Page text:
9. 9. Macro: Postmodernism, Genre, NarrativePostmodern Style: Irony, Parody, Pastiche, Bricolage,Intertextuality.Bricolage is the process of deliberately ‘borrowing’ or adaptingsigns or features from different styles or genres to create a newmixture of meanings (O’Sullivan et. al, 1998).Pastiche: Bog standard copying of conventions or can be done forbricolage effect. Whichever, this ultimately reinforces theirimportance in culture and society. Parody is a kind on pastichewhich makes fun of the subject.Intertextuality is the way in which media texts gain their meaningsby referring to other media texts that the producers assume thatthe reader/decoder will be familiar with and recognise (O’Sullivanet. al 1998).
  10. 10. Genre:Was it a hybrid? Did it have a sub-genre?What were the stereotypical elements of real media texts that youencoded into your video?Narrative:Is it an open / closed narrative? Did it have a beginning, middle andend or not (i.e. follow a classic narrative structure)? Linear or non-linear? Anti-narrative (deliberately doesn’t make any sense –surrealism)?NOW THINK BACK:There are additions to the ‘Creativity’ ppt now you have studiedpostmodernism for obvious reasons –this is centred aroundpostmodernism.
  11. 11. TASK 1: How did you pastiche or parody anyother media texts? (this includes bricolageand intertextuality).TASK 2: In relation to the above, can you bemore specific in terms of generic conventionsof your medium?TASK 3: In relation to the above, can you bemore specific in terms of narrative theory ofyour medium?
  12. 12. Micro Elements – advanced editing theoryEditing is its most literal sense is to remove unwantedelements.In terms of production : AS and A2 for your photographs: “aphotograph Barthes claimed, involved a mechanical processwhere the image – that which is denoted – is recorded, butthere is also an expressive, human and cultural process thatinvolves the selection and interpretation of such elements ascamera angles, framing, lighting and focus” (O’Sullivan,1998:33).In terms of post-production: You didn’t just decide whatelements to put in your images – it was what to leave out/takeout in order to create meaning.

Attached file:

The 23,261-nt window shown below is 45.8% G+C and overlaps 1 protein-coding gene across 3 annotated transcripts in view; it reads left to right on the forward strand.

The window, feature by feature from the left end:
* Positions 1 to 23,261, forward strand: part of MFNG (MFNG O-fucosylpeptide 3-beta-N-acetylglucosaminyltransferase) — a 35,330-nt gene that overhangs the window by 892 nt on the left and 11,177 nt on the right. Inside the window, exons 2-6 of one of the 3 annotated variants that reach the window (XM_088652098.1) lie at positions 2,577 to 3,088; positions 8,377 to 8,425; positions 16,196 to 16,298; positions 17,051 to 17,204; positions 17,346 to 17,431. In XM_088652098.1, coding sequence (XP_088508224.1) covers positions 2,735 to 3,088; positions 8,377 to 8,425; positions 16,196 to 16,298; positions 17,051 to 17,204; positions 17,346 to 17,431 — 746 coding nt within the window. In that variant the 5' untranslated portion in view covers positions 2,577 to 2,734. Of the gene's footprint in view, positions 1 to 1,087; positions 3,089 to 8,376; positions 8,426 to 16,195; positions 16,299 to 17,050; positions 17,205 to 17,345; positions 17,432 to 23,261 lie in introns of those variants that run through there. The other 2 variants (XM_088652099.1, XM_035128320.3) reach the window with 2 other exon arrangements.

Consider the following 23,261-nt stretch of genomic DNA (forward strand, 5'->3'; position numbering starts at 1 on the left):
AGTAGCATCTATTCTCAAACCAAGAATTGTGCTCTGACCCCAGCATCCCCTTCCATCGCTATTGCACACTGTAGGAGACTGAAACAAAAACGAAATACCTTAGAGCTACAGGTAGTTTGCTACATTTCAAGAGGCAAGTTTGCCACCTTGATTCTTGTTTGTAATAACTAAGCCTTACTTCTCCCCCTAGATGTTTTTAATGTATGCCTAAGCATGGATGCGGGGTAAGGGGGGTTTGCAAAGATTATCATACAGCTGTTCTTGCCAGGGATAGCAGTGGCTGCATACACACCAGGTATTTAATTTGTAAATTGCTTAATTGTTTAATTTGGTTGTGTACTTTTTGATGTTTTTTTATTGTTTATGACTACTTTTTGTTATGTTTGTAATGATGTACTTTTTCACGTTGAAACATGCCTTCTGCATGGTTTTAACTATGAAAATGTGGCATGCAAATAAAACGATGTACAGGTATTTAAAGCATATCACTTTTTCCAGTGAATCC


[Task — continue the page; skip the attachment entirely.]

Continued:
13. 13. Editing and Sergei Eisenstein (1920s)Sergei Eisenstein was a Marxist film maker and teacher fo filmtheory.Intellectual/Dialectical Montage – process of putting imagestogether so that a new meaning is created through thejuxtaposition. It identifies a struggle between opposites. It is likeputting an image of bankers quaffing wine next to an image of pigsin swill –it creates a meaning: bankers are like pigs (metaphorical).Vertical Montage - Create meaning through the juxtaposition ofan image with some other element (text (anchorage) or music).
  14. 14. Look back at the research into generic conventionsyou did at AS. What are the generic conventions of themedia text you created? Which real texts did youresearch and adopt the same conventions as? Can youapply any of the editing theories to your work at AS?Now do the same for the texts you created at A2.
  15. 15. “It is impossible to create a media product that is entirelyoriginal”. From your own experience discuss the extent towhich you used conventions of real media texts to produceyour media products and/or to the extent they allowed you tobe creative.Note down your thoughts to this question. Do you agree with thequote? Analyse the extent to which using real conventionshelped to enhance or hinder your creativity.“Creativity is always constrained by generic conventions”. Towhat extent did you adhere to or subvert generic conventionsin the creation of your media products.Note down your thought to this question. Do you agree with thequote? List the conventions you adhered to and subverted. Didthe generic conventions restrict your creativity?

×